Another way that vegetation types may be defined is by the presence of an indicator species. This species may not be dominant, but its environmental requirements define a specific vegetation type. For example, the region referred to as the Sonoran desert in the southwest U.S.A. is defined by the presence of the tall saguaro cactus.

Unfortunately, the accurate discrimination of individual plant species using remote sensing data has been difficult, especially with data having low (coarse) spatial resolution. Even higher spatial resolution datasets can be inadequate for species identification, so currently taxonomic detail is most accurately determined by ground survey.

1.2 Plant Structural or Functional Types

Vegetation can also be characterized by the structure and size of the dominant plants, using terms such as deciduous forest, savanna, wetland, desert, or tundra, rather than looking at the species composition. In a distinctive plant community or vegetation type, a functional relationship exists among member plant species. Even though the species of a particular vegetation type may be different in different places, similarities in structure and function allow them to be grouped together. For example, different grass species are found in the prairies of North America, the pampas of Argentina, and the steppes of Russia, but these areas are all considered grasslands. Some species in one grassland fill the same functional roles (ecological niches) as species in other grasslands.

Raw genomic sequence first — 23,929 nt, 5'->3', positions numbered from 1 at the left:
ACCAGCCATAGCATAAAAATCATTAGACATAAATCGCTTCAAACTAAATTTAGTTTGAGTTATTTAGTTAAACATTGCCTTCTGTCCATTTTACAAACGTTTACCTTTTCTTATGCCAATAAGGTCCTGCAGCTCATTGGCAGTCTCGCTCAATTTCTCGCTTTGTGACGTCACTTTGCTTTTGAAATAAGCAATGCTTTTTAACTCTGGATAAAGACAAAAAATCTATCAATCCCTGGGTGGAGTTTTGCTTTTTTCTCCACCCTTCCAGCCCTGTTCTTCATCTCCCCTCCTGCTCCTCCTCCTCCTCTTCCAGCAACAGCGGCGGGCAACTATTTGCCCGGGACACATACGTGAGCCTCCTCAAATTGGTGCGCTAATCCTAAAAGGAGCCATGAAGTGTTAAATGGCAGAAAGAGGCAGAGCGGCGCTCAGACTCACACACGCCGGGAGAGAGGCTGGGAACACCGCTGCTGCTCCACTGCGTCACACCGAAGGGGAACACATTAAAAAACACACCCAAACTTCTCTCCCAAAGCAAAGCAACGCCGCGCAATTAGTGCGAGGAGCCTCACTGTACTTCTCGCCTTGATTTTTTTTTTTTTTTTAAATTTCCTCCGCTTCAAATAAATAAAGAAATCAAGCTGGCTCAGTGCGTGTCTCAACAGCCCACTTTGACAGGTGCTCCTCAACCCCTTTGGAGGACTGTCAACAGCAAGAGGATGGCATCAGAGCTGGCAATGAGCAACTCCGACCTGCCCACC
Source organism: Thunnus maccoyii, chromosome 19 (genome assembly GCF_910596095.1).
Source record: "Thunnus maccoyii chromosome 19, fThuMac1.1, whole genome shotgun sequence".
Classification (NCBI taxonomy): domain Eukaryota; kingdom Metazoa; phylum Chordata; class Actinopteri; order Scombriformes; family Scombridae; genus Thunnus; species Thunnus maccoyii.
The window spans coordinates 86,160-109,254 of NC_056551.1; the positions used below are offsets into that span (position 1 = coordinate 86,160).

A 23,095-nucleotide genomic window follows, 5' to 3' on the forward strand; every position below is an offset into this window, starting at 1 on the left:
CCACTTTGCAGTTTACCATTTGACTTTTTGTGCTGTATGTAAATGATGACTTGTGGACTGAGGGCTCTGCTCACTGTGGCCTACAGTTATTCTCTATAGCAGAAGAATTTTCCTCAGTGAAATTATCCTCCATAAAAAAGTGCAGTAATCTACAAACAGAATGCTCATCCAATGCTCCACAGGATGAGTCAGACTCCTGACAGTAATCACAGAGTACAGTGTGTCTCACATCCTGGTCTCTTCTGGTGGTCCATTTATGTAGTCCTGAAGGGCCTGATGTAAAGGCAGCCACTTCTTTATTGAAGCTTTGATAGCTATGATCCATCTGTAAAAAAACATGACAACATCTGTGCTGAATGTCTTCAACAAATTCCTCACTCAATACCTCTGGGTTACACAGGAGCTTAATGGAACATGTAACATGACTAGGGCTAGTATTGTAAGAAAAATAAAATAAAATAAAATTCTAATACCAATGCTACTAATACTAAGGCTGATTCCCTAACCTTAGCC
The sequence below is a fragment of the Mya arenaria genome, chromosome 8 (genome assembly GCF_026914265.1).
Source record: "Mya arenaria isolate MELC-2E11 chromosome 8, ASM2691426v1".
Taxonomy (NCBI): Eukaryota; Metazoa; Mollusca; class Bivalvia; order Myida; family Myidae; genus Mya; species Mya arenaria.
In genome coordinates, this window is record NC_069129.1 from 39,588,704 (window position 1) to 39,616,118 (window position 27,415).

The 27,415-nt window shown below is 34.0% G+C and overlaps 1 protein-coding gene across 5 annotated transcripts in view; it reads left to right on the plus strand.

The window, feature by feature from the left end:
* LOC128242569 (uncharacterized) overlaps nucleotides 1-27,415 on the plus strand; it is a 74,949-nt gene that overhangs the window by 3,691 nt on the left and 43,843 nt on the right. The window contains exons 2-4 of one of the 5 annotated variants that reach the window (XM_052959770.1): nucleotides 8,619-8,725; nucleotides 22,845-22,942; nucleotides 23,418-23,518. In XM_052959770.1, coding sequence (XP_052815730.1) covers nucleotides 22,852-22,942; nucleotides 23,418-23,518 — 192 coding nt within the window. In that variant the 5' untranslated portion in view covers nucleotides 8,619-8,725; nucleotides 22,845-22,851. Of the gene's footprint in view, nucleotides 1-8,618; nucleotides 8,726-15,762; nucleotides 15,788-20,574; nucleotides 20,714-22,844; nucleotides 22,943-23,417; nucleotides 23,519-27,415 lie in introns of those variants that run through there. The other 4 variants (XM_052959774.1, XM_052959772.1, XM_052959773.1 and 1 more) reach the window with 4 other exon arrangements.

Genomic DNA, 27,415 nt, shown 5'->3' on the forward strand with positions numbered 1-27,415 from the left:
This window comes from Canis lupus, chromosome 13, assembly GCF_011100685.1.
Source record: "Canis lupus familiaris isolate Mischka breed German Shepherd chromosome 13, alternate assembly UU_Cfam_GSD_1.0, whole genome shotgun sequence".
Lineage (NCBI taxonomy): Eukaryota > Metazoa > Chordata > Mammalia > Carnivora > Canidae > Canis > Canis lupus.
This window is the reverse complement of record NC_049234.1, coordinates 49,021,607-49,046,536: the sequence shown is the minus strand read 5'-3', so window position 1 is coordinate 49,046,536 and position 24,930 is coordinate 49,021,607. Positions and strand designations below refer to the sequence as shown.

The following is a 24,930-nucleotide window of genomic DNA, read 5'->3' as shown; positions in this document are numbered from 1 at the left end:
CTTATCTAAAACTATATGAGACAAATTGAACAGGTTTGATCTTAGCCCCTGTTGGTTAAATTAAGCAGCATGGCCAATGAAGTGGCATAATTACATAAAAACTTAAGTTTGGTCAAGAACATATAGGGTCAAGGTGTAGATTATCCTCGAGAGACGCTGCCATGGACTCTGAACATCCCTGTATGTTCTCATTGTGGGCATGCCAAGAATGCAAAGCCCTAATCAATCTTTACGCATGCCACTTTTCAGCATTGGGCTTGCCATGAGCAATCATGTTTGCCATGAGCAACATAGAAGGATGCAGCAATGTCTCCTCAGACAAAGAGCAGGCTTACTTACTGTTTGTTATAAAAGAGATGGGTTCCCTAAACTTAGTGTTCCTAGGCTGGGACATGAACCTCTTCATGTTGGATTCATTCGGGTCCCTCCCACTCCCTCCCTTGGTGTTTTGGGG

Vegetation structure and its canopy (crown or overstory) reveal something about a plant's history and interaction with its environment. There are a variety of environmental factors that affect the growth and structure of plants, such as heat, light, moisture, wind, fire, soils and nutrients. Interaction with other organisms through competition and browsing (grazing) also affects vegetation structure.

In describing vegetation, some key characteristics are stature (size of dominants and codominants), growth form (e.g., trees, shrubs, herbs), canopy coverage of the plants, number of canopy layers, leaf type (e.g,. broadleaf or needleleaf), and phenology (persistence of leaves, i.e. deciduous or evergreen). These aspects of vegetation structure determine the rates of interception of solar radiation, as well as the transfer of heat and moisture to the atmosphere, which, in turn, control photosynthetic rates, respiration, and transpiration of the plants. This sets climatic limits on plant growth and thus limits to a plant's distribution.